Wednesday, March 4, 2015

Houseplants That Purify Air: Part 3

Air pollution is a concern in the home as much as at a busy, trafficked intersection. Indoors, our air is exposed to an array of chemicals, fumes, and some "volatile organic compounds" (VOCs) commonly released by solvents, paints, adhesives, and other innocuous household items that we use without knowing of their risks. Formaldehyde, used in paint, is a common culprit. These substances can be harmful to our health, and they can cause allergies, headaches, and respiratory problems, among others. In fact, some of these substances are known carcinogens.

These houseplants, according to NASA, can purify the air of VCOs and other pollutants and odors. Along with the Associated Landscape Contractors of America, NASA conducted a study in the '80s that found that these specimens filter out harmful chemicals, which was especially useful in enclosed space facilities. Within the home, they work just as well. Look for these plants to improve the quality of air in your living spaces:


Dragon Tree
Big, dramatic spikes outlined in red: this indoor tree can grow as high as your ceiling, and it adds a touch of exotic to your milieu. Known also as the red-edged Dracaena, it's useful against benzene, xylene, trichloroethylene, and formaldehyde, compounds often present in paint, varnishes, solvents, cleaning solutions, plastics, and synthetic fibers. It's a low-maintenance specimen, requiring only minimal watering. Place under shade. 

Dracaena deremensis 
Similar to the red-edged dragon tree, this variant of the Dracaena family reduces trichloroethylene and other airborne compounds emitted by varnishes. It can grow up to 12 feet high, and its long, yellow-striped leaves are especially decorative, though perhaps not as dramatically so as its red-edged cousin. Place under partial light; water moderately, ensuring that it's in a well-drained pot.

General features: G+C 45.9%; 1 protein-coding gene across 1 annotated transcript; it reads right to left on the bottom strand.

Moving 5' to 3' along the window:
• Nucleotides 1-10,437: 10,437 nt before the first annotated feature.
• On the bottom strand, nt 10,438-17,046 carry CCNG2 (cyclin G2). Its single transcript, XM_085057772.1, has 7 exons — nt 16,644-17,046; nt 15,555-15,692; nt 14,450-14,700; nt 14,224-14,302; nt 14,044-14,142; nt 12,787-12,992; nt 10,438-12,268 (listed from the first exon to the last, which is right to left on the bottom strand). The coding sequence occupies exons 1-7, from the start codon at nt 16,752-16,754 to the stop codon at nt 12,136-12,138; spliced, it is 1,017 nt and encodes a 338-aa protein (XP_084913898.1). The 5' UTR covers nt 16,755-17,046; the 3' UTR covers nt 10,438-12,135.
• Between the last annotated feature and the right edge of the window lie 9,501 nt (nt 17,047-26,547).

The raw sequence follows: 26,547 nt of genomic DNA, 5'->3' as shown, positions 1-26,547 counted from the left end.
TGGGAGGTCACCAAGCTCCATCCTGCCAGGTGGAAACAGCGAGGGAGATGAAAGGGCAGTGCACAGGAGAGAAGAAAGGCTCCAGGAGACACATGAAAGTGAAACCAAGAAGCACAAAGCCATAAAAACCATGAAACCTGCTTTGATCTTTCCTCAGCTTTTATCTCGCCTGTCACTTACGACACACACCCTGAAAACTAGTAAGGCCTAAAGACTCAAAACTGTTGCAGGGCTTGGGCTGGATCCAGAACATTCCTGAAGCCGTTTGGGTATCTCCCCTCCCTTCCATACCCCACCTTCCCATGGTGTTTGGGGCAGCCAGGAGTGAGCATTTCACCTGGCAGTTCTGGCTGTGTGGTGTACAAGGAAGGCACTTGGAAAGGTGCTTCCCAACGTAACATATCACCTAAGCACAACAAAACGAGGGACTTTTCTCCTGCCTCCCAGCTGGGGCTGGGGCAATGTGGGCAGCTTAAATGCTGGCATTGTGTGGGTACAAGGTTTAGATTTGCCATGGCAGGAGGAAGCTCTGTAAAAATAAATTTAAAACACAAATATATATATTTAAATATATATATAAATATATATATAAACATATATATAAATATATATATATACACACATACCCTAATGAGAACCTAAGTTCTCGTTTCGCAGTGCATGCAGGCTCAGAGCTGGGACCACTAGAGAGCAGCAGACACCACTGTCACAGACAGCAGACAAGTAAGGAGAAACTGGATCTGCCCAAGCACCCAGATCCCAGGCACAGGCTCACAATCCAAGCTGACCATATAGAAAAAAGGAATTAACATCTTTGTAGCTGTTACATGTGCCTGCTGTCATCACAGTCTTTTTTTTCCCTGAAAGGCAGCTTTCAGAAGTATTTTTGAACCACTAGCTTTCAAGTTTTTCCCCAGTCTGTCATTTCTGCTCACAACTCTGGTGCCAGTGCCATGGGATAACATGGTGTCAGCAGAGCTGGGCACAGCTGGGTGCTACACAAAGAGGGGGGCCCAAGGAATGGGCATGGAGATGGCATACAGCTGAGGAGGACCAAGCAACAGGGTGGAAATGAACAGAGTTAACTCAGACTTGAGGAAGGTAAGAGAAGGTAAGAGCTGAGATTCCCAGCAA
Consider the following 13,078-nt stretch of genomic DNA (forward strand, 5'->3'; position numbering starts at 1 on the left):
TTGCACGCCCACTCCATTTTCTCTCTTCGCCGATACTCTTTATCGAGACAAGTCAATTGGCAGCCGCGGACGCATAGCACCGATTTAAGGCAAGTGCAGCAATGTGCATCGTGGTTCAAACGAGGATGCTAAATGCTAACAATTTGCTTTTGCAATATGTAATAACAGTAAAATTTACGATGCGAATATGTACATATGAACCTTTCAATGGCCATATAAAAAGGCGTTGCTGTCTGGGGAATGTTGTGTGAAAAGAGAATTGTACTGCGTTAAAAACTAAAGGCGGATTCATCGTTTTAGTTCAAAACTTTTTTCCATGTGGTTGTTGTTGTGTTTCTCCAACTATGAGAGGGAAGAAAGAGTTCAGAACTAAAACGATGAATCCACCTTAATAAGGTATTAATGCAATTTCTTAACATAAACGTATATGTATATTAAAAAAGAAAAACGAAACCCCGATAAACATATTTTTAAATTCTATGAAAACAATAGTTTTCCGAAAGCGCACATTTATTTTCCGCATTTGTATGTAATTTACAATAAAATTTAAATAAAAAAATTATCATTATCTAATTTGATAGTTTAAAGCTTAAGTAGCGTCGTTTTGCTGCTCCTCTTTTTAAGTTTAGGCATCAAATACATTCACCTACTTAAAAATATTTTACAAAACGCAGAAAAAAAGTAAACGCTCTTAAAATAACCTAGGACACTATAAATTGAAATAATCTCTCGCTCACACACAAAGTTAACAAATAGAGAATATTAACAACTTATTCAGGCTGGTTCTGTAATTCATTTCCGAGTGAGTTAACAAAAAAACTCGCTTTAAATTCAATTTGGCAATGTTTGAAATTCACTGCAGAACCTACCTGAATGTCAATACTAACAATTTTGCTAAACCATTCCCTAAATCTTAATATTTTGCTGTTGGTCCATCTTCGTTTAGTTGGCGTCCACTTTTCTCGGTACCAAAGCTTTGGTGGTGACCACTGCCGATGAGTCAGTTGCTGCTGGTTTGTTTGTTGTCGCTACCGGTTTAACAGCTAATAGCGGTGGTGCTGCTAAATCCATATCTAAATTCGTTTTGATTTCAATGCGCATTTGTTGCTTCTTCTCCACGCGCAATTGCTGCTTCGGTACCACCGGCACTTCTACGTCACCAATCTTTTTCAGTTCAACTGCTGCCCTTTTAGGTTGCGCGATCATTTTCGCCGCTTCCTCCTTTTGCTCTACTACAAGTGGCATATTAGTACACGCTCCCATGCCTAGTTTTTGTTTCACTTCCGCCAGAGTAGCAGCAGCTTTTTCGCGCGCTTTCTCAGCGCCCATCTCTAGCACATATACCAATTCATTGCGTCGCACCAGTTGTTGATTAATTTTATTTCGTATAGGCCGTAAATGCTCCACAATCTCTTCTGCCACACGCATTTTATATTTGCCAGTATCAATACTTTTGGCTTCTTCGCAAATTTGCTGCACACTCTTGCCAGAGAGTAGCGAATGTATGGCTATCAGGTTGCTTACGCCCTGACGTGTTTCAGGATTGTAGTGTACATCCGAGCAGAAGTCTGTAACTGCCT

Azaleas
This flowering shrub can purify the air of formaldehyde, which can come from varnishes, paint, lacquer, or foam insulation. The blooms come in bright, head-turning hues of pink, red, purple, and peach, with white variants as well, perfect for decking the home in color. Take note, however, that the flowers are toxic, so best place them out of reach of children and pets. Place in a cool part of the home, ensuring that it gets plenty of light.

Peace Lily
A low-maintenance flowering plant, it lends striking elegance to home interiors with its long, slim stalk and its white blooms. NASA has ranked it first in efficiently removing the three most common VCOs: formaldehyde, benzene and trichloroethylene. Likewise, it filters out spores, toluene and xylene. Place under bright but indirect light, and water deeply.

For more air-purifying houseplants, check out Part 1 and Part 2.





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